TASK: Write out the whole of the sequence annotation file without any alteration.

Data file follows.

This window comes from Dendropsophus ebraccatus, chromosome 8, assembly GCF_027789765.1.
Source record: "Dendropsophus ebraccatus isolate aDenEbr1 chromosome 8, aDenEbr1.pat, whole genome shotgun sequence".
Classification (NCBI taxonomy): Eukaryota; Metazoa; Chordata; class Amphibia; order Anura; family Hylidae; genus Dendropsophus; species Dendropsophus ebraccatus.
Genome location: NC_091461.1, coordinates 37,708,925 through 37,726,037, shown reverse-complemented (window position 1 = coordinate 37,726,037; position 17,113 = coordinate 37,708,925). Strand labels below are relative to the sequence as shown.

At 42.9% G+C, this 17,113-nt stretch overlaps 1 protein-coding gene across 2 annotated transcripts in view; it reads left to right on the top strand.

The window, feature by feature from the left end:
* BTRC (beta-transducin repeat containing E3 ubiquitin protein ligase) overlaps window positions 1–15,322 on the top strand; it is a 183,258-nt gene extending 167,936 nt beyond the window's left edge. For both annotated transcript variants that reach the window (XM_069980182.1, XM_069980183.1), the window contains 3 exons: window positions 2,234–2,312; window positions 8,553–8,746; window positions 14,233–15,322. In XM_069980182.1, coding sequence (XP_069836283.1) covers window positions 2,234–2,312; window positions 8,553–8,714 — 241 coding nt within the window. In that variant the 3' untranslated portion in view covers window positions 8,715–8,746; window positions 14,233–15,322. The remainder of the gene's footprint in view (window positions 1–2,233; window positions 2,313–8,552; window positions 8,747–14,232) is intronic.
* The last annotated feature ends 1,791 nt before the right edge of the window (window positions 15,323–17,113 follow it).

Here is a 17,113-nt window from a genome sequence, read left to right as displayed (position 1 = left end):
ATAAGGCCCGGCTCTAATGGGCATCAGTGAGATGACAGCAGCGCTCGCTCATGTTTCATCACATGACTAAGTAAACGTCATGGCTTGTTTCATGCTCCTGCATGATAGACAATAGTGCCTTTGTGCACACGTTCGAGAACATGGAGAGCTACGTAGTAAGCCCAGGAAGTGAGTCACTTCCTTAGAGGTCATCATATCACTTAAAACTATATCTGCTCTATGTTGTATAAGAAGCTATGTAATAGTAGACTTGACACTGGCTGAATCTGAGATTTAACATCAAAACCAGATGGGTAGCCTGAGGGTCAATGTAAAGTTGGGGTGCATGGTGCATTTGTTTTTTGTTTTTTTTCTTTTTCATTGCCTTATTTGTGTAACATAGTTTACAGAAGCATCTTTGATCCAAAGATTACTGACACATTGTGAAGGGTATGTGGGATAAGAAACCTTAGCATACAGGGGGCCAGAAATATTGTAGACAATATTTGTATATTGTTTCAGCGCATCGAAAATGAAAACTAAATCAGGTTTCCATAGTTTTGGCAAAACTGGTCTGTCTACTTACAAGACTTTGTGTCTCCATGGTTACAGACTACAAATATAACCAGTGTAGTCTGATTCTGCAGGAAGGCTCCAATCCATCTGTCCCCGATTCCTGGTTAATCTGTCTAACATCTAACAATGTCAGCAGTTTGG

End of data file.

This window comes from Dendropsophus ebraccatus, chromosome 8, assembly GCF_027789765.1.
Source record: "Dendropsophus ebraccatus isolate aDenEbr1 chromosome 8, aDenEbr1.pat, whole genome shotgun sequence".
Classification (NCBI taxonomy): Eukaryota; Metazoa; Chordata; class Amphibia; order Anura; family Hylidae; genus Dendropsophus; species Dendropsophus ebraccatus.
Genome location: NC_091461.1, coordinates 37,708,925 through 37,726,037, shown reverse-complemented (window position 1 = coordinate 37,726,037; position 17,113 = coordinate 37,708,925). Strand labels below are relative to the sequence as shown.

At 42.9% G+C, this 17,113-nt stretch overlaps 1 protein-coding gene across 2 annotated transcripts in view; it reads left to right on the top strand.

The window, feature by feature from the left end:
* BTRC (beta-transducin repeat containing E3 ubiquitin protein ligase) overlaps window positions 1–15,322 on the top strand; it is a 183,258-nt gene extending 167,936 nt beyond the window's left edge. For both annotated transcript variants that reach the window (XM_069980182.1, XM_069980183.1), the window contains 3 exons: window positions 2,234–2,312; window positions 8,553–8,746; window positions 14,233–15,322. In XM_069980182.1, coding sequence (XP_069836283.1) covers window positions 2,234–2,312; window positions 8,553–8,714 — 241 coding nt within the window. In that variant the 3' untranslated portion in view covers window positions 8,715–8,746; window positions 14,233–15,322. The remainder of the gene's footprint in view (window positions 1–2,233; window positions 2,313–8,552; window positions 8,747–14,232) is intronic.
* The last annotated feature ends 1,791 nt before the right edge of the window (window positions 15,323–17,113 follow it).

Here is a 17,113-nt window from a genome sequence, read left to right as displayed (position 1 = left end):
ATAAGGCCCGGCTCTAATGGGCATCAGTGAGATGACAGCAGCGCTCGCTCATGTTTCATCACATGACTAAGTAAACGTCATGGCTTGTTTCATGCTCCTGCATGATAGACAATAGTGCCTTTGTGCACACGTTCGAGAACATGGAGAGCTACGTAGTAAGCCCAGGAAGTGAGTCACTTCCTTAGAGGTCATCATATCACTTAAAACTATATCTGCTCTATGTTGTATAAGAAGCTATGTAATAGTAGACTTGACACTGGCTGAATCTGAGATTTAACATCAAAACCAGATGGGTAGCCTGAGGGTCAATGTAAAGTTGGGGTGCATGGTGCATTTGTTTTTTGTTTTTTTTCTTTTTCATTGCCTTATTTGTGTAACATAGTTTACAGAAGCATCTTTGATCCAAAGATTACTGACACATTGTGAAGGGTATGTGGGATAAGAAACCTTAGCATACAGGGGGCCAGAAATATTGTAGACAATATTTGTATATTGTTTCAGCGCATCGAAAATGAAAACTAAATCAGGTTTCCATAGTTTTGGCAAAACTGGTCTGTCTACTTACAAGACTTTGTGTCTCCATGGTTACAGACTACAAATATAACCAGTGTAGTCTGATTCTGCAGGAAGGCTCCAATCCATCTGTCCCCGATTCCTGGTTAATCTGTCTAACATCTAACAATGTCAGCAGTTTGG